Fight The Devil

Nicolas Collins is an American composer-performer who made his own unique brand of dangerous and menacing sample-based music in the 1980s, and is the latest to receive the luxurious archival rescue treatment from the Japanese label Em Records. Devil’s Music (EM RECORDS EM1086DCD) reissues in its entirety a 1986 LP of this name originally released on the Trace Elements label in New York, and this double-CD set is fleshed out with live concert material and a radio commission. Collins used a micro-computer and a modified primitive mixing desk, and sampled sources from dance music, spoken word records, easy listening and classical music to create astonishing dense packages of information-rich, rhythmically heavy and generally ‘impossible’ music, clearly influenced to some degree by hip-hop sampling records from the same era and done with as much excitement, in an extremely avant-garde way. Can’t recommend this release too highly, and it’s amazing to learn that Colllins will be performing live in London in January next year. While you’re waiting, snap this authorised release up quick (there’s a double vinyl edition too!)

Lene Grenager is a Norwegian composer with her very credible Affinis Suite (+3DB RECORDS 009), composed in recent years especially for the Affinis Ensemble, masters of a repertoire of Norwegian contemporary music. These twisted lines and curlicue exploits, heavy on the dynamics and tight scoring, may put one in mind of a certain period of Frank Zappa’s work, especially with their jazz-esque arrangements. Grenager allows other interpolations, though; one of the saxophonists comes close at times to delivering atonal free-noise solos in a semi-controlled way, and the prepared piano of John Helge Sætre (using sheets of paper to dampen the hammers) is also an eyebrow-raiser in this context. A most engaging package which functions on many levels of the modernist sweet trolley.

Sister Iodine are a French trio of ugly avant-noise punks active since the 1990s apparently, dealing out the cat-o-nine-tails in sound using an ungodly combination of guitars, drums and the Korg synth all played and smashed together in ways more akin to stage-managing a traffic accident on the Lille underpass than anything we normally associate with music performance. The album Flame Desastre (EDITIONS MEGO DeMEGO 009), which I currently hold in my asbestos gloves, was recorded last year and originally released on vinyl by Premier Sang, whose owners violated numerous health and safety regulations just to get this scorcher pressed into the grooves. With titles like ‘Terminal Pain’ and ‘You Burned’, this pummeling ape delivers multiple high-energy bursts of apocalyptic rock-inflected noise performed with insane, incredible dynamics. A must!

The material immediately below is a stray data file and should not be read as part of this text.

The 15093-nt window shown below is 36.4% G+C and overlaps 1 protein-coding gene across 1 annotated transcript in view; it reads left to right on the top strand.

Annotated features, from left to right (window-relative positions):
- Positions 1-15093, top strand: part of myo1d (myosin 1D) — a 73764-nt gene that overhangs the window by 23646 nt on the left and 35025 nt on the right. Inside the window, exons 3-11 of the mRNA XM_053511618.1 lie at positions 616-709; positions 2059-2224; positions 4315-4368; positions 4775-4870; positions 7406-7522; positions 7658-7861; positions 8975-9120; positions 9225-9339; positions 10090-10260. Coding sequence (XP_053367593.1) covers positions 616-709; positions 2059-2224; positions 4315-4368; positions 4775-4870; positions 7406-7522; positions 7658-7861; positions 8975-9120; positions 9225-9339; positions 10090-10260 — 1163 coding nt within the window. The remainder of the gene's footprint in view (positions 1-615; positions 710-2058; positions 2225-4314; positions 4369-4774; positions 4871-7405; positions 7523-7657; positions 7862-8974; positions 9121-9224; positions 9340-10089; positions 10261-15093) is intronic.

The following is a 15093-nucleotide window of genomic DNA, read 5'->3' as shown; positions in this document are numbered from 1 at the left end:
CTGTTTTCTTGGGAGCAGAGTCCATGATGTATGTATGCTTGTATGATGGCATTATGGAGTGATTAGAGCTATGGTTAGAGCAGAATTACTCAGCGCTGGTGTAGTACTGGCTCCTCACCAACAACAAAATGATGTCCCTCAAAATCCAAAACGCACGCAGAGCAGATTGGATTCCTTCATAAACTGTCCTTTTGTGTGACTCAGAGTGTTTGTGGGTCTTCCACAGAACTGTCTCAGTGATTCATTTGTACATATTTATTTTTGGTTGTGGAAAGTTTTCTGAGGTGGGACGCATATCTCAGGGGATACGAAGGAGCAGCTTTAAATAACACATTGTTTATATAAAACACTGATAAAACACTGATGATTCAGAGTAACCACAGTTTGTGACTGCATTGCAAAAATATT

From Sweden, that burgeoning land of a particular bittersweet strain of melancholy sound-art which enriches my current gloomy state so effectively, I’ve a CD by Tsukimono who I think I first heard on the Gothenburg 08 compilation with the memorable ‘Moan Jar’. Heart Attack Money (KALLIGRAMMOFON #7), all the work of Johan Gustavsson who modestly credits himself with ‘assembling’ the music, is a beautiful set of introverted, lonely and sorrowful ambient music which grows increasingly abstract over course of the disc. Among the many effective moments is his imaginative and original setting of Billie Holiday’s ‘Gloomy Sunday’, which consists of replaying the original record through filters in the midst of a long stretch of immersive blue pools of weeping fluidity. With graphic design by Thomas Ekelund inside the moody booklet of evocative twilight photos, this is perfect fodder for the onset of the Scandinavian winter.

Another piece in the jigsaw puzzle concerning Max Brand, one of Europe’s most overlooked innovators in 20th-century electronic music, whose work first came my way with an excellent double CD on the Rhiz label with tapes from his archive and remixes of same by contemporary Viennese electronicists. In quite another vein is Kabelbrand: Sounds from the Max Brand Synthesizer (MOOZAK MZK#002), which delivers amply on the promise of its title. What sounds! The veteran machine in question was built for him by Robert Moog, at a time before said Moog had started on his road to commercial success, and is described here as ‘a reconstructed and enhanced Trautonium’. Performed here by Clemens Hausch, Benedikt Guschlbauer, Gerald Krist and Ulrich Kühn are 12 pieces of their own devising which display to a high degree of prominence the uncontrolled and impolite grumbly analogue belches of this smoked-up, smouldering circuit-board dragon of the synth world. The collection is rounded out by two unreleased and remastered Max Brand recordings from 1970 and 1974, one of which – the 28-minute ‘Ilian 4’ – was composed very late in the composer’s life and was intended as a ballet piece. Apparently released without much hue and cry, this record is both historically important and a great collection of exciting music and sound, pretty much essential listening for any serious investigators of modernism.